The Alexander Technique

By Fadzo Chanakira

Everyone knows that exercise is good for you. Most people have heard the axiom that a strong body, mind and spirit are necessary for complete health of the individual. The busyness of our daily lives, however, frequently causes us to compartmentalize not only our activities, but also the above three facets within ourselves. We go to the gym and think about 20 other things while on the treadmill. I frequently see college students getting their reading assignments done on the stair master. One might go to church, temple or satsang and pay attention to the spiritual message or experience you are there to absorb without once giving thought to your posture. People attend seminars for hours or days at a time without attending to their body or their spirit because they get so caught up in the mental demands of their conference. We all do it. We attend to a corner of what I will refer to as the body, mind and spirit triune whenever we can squeeze it in. We seldom experience the triune as a whole and in harmony. The Alexander Technique is a great way of experiencing that triune.

Frederick Mathias Alexander lived from 1869 – 1955. Understanding certain aspects of his personal history enlightens the novice as to how his technique can work for him or her. FM, as he is popularly referred to within the Alexander community, was a self-taught man who was born and raised in Tasmania. He loved horses and at a young age absorbed himself in studying their movement. A love of Shakespeare led him to the theatre, and eventually to Melbourne, Australia, in pursuit of lessons and a career in acting. FM, however, developed a problem with hoarseness in his voice when he was on stage that almost ended his acting career. Given that this hoarseness was specific to his stage performances, he thought that he might be doing something to impact his vocal chords while on stage, and if he could figure out what that was and correct it, it would solve his voice problem. He proceeded to observe himself while on stage, and with the help of friends in the medical establishment, he was able to create a method by which to heal his condition.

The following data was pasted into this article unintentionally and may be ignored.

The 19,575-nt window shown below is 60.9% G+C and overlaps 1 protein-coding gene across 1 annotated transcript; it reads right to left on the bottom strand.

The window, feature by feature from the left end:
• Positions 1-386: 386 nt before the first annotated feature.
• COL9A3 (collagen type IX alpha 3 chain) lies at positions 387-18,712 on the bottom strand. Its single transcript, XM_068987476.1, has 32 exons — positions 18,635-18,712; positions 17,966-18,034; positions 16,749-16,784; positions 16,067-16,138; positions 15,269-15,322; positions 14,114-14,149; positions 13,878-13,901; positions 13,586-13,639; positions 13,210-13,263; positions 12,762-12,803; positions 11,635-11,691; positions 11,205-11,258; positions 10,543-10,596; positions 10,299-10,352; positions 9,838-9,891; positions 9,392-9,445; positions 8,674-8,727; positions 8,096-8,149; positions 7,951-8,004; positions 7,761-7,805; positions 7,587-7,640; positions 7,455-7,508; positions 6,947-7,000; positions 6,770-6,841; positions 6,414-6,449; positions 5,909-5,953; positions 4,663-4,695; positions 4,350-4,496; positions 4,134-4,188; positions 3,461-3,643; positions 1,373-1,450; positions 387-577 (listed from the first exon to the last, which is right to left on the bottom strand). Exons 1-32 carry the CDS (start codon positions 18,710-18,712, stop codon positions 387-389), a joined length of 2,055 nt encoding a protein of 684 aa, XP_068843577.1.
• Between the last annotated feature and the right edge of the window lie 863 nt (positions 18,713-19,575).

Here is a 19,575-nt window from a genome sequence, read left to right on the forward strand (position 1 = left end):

The idea of self study and therefore self-correction is a fundamental theme in the learning of the Alexander Technique. This method works from an assumption that poise is innate. In the course of living we develop habits of movement that inhibit that poise. Chronic pain is often due to the cumulative effect of incorrect patterns of movement. After years of relying on such patterns, we actually believe that their use is normal rather than being the source of our physical distress. The technique is more of an educational process than it is a treatment. The student learns (or relearns) how to use the appropriate amount of strength for specific actions, thus reducing the amount of unnecessary tension in his or her movements. Much emphasis is put on the spine and neck tension in the way the student behaves physically. The Alexander Technique is taught by certified instructors who have undergone a 3-4 year training period. Instructors observe the student’s movement patterns in either a group or individual session and make corrections either verbally or with gentle hand movements. It usually takes several sessions for the instructor to ascertain how quickly the student will progress, after which it is then up to the individual (as in any educational process) how far they want to go.